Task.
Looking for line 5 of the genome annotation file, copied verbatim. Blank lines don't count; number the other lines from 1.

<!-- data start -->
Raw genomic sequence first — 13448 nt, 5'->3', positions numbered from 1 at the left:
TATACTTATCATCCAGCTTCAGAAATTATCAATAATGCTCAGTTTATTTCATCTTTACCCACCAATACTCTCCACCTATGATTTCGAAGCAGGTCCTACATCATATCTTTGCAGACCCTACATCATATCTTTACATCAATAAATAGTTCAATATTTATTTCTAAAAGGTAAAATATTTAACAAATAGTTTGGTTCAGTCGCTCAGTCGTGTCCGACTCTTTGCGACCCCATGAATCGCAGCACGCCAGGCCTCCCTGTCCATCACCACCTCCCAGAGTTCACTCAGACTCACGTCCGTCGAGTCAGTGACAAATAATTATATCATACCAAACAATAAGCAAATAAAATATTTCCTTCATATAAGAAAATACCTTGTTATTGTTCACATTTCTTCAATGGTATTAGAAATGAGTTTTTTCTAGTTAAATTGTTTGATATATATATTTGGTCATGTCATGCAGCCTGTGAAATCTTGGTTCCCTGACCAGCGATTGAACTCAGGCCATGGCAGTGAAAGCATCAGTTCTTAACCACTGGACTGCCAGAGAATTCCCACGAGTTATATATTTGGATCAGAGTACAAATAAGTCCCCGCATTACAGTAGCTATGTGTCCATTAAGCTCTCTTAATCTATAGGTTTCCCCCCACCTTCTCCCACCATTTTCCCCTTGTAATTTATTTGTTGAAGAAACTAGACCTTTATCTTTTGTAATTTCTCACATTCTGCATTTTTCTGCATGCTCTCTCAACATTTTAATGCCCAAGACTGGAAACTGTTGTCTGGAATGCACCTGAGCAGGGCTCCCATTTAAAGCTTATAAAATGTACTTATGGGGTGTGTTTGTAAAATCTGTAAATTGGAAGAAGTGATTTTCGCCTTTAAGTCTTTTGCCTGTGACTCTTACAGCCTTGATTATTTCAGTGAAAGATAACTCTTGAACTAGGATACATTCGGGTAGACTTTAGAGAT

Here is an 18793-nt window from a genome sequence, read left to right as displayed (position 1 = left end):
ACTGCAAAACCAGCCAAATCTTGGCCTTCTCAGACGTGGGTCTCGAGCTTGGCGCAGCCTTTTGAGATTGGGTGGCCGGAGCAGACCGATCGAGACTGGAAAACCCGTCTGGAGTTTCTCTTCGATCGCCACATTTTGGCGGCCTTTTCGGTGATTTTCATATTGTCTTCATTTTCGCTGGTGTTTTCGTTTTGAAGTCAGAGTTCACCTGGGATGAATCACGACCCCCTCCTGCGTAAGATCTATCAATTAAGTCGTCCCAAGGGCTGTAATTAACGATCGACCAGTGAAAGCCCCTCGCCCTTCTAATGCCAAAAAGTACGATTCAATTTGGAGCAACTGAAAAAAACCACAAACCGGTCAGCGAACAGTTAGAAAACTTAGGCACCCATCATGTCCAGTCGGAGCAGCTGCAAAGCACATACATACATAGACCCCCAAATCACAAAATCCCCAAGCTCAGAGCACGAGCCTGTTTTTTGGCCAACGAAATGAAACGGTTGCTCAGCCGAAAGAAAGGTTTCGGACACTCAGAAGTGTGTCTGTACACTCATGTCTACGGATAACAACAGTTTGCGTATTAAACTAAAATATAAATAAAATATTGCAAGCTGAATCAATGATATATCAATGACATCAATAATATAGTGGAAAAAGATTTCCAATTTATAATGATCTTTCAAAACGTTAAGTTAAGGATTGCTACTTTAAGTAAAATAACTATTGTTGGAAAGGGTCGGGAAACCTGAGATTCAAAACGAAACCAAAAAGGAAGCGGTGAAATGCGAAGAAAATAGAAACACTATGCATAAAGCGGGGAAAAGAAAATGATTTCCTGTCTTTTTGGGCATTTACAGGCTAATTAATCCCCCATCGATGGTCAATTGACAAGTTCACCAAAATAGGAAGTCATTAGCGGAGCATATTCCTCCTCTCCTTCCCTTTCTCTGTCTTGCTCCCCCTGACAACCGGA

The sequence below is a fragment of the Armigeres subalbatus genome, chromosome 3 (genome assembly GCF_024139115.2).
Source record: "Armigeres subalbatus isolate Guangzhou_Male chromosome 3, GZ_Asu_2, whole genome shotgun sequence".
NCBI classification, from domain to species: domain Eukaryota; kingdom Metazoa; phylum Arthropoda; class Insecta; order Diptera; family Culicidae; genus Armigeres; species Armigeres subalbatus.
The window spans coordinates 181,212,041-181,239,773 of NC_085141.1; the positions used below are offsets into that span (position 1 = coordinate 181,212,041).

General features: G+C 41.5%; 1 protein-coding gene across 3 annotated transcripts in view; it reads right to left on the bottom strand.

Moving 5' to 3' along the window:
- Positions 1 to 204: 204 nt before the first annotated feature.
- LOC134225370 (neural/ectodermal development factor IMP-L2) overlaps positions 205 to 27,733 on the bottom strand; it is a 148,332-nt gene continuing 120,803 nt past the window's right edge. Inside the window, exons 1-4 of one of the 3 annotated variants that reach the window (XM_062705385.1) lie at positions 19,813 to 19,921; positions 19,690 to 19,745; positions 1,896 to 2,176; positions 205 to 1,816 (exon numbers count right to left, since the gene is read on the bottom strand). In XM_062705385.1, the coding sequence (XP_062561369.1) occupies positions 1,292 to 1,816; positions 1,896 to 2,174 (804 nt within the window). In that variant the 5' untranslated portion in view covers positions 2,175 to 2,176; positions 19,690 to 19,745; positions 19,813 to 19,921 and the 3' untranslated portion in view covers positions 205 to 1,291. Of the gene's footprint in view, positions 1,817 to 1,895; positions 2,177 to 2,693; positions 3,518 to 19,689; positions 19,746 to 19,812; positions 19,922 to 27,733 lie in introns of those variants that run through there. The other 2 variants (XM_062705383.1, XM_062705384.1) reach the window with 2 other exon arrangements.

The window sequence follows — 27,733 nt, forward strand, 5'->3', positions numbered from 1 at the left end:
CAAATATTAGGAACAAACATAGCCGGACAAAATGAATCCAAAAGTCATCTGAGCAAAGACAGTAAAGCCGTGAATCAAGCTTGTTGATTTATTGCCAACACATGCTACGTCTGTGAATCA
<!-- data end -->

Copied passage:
The sequence below is a fragment of the Armigeres subalbatus genome, chromosome 3 (genome assembly GCF_024139115.2).